Motorists, commuters feel heat as more fuel hikes loom
South Africans will have to brace themselves for a series of steep fuel price increases in the next few months as the cost of crude oil will continue to rise while the economy struggles.
Commuters who rely on the taxi industry, and are already struggling in a tough economic environment, will be hard-hit unless the government steps in.
Just this month, we have seen record fuel price increases of 99c for petrol and R1.24 for diesel that pushed fuel prices close to - and over - R17 per litre in some cases.
There is no indication that next month will be any better, as the Central Energy Fund data shows there is already an under recovery of 37c per litre of petrol and 59c per litre for diesel.
To add insult to injury, it is speculated that the crude oil price may soon reach $100 (about R1448) per barrel.
These steep price increases are starting to push access to transport for our most vulnerable communities out of reach. SA has historically developed by pushing our poorer communities to the peripheries of the cities, while only those who can afford it live closer to the business centres and their workplaces.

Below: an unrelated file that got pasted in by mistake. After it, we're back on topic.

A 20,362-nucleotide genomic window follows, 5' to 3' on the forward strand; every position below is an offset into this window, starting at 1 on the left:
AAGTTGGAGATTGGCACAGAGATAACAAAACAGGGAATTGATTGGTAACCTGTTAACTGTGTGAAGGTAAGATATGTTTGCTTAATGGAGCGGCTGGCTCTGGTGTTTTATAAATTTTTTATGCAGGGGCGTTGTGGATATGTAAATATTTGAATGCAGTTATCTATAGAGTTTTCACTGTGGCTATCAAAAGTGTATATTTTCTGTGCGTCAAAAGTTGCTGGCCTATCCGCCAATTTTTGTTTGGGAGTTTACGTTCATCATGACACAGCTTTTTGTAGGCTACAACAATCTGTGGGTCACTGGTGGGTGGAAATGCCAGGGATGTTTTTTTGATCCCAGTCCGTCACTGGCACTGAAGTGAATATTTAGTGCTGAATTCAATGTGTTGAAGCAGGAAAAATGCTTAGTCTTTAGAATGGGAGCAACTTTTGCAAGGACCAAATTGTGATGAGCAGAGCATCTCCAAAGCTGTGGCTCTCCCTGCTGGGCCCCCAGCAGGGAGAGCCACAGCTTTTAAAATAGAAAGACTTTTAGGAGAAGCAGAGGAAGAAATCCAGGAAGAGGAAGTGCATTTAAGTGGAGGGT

Petrol price increases rob poorer communities of one of their most urgent human rights - earning a living for themselves.
However, while the poor state of the rand and high crude oil prices play a role in high petrol prices, our current steep fuel price is mainly caused by government fuel taxes and levies for the Road Accident Fund (RAF).
City Press has reported that over the past decade, fuel taxes have climbed 178% to R3.37 per litre of petrol and 206% to R3.22 per litre of diesel.
The levy that bankrolls the RAF - which is currently facing financial demise - has climbed 365% to R1.93 per litre of both fuels, which means that petrol price comprises only 49% of the cost of the actual fuel, compared with 60% a decade ago. This newspaper article says that in 2014, the National Treasury netted about R43bn from the fuel tax. Last year, it was R71bn.
For the average taxi driver, the latest price increase results in a R1000 increase in fuel costs per month, and a R3000 increase since January. These costs are passed on to the commuter.
Increases alone have resulted in an extra R1bn input from taxi drivers, which has been passed on to the consumers. The average taxi commuter now has to fork out an additional R250 per month just to get to work. If a commuter earns R6000 a month - many earn far less - this accounts for up to 4% of her monthly salary.
And, with many companies sticking to inflation-based increases of 6%, she will technically take home only 2% of her increase, after the direct influence of the fuel price on her pocket.